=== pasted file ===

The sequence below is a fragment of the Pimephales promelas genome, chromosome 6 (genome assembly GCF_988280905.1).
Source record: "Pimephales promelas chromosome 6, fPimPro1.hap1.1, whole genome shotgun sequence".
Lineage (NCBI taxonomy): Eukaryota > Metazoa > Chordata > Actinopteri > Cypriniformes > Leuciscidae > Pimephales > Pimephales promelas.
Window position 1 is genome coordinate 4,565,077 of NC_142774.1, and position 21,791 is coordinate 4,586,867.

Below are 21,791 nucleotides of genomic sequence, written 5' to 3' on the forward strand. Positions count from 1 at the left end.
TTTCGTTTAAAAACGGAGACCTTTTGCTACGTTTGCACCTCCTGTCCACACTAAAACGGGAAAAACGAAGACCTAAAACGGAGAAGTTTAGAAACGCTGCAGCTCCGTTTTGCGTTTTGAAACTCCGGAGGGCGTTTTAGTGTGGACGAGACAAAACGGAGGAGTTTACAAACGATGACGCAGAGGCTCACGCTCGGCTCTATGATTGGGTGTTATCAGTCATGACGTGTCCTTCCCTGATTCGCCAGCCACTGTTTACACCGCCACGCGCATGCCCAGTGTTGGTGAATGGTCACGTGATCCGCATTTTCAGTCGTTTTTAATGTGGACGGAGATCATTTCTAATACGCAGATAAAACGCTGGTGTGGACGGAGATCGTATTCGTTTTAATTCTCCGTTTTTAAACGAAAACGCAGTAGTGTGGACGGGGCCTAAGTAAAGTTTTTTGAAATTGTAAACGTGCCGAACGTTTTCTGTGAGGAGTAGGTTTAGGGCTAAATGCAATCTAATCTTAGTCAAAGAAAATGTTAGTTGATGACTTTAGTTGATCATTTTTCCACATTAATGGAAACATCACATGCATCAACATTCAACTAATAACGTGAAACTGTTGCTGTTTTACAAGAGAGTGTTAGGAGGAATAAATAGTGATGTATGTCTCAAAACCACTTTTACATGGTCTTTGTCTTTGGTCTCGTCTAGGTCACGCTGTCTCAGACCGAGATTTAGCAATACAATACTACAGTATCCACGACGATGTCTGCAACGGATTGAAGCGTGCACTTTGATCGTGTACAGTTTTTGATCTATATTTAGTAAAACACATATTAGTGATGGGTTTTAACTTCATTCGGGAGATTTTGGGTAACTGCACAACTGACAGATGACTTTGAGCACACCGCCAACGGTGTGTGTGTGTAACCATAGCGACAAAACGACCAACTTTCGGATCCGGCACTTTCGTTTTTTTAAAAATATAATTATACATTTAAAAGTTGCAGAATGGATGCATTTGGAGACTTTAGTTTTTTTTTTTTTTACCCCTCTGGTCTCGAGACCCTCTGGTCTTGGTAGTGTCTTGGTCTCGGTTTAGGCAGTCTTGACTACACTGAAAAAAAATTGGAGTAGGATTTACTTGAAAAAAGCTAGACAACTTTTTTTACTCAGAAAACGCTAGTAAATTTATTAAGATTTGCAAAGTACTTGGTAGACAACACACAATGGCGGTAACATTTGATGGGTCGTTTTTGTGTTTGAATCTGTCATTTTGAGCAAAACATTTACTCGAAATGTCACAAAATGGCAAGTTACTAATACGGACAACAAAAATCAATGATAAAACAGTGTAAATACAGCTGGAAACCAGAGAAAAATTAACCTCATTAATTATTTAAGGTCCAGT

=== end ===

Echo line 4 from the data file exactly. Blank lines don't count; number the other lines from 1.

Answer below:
Window position 1 is genome coordinate 4,565,077 of NC_142774.1, and position 21,791 is coordinate 4,586,867.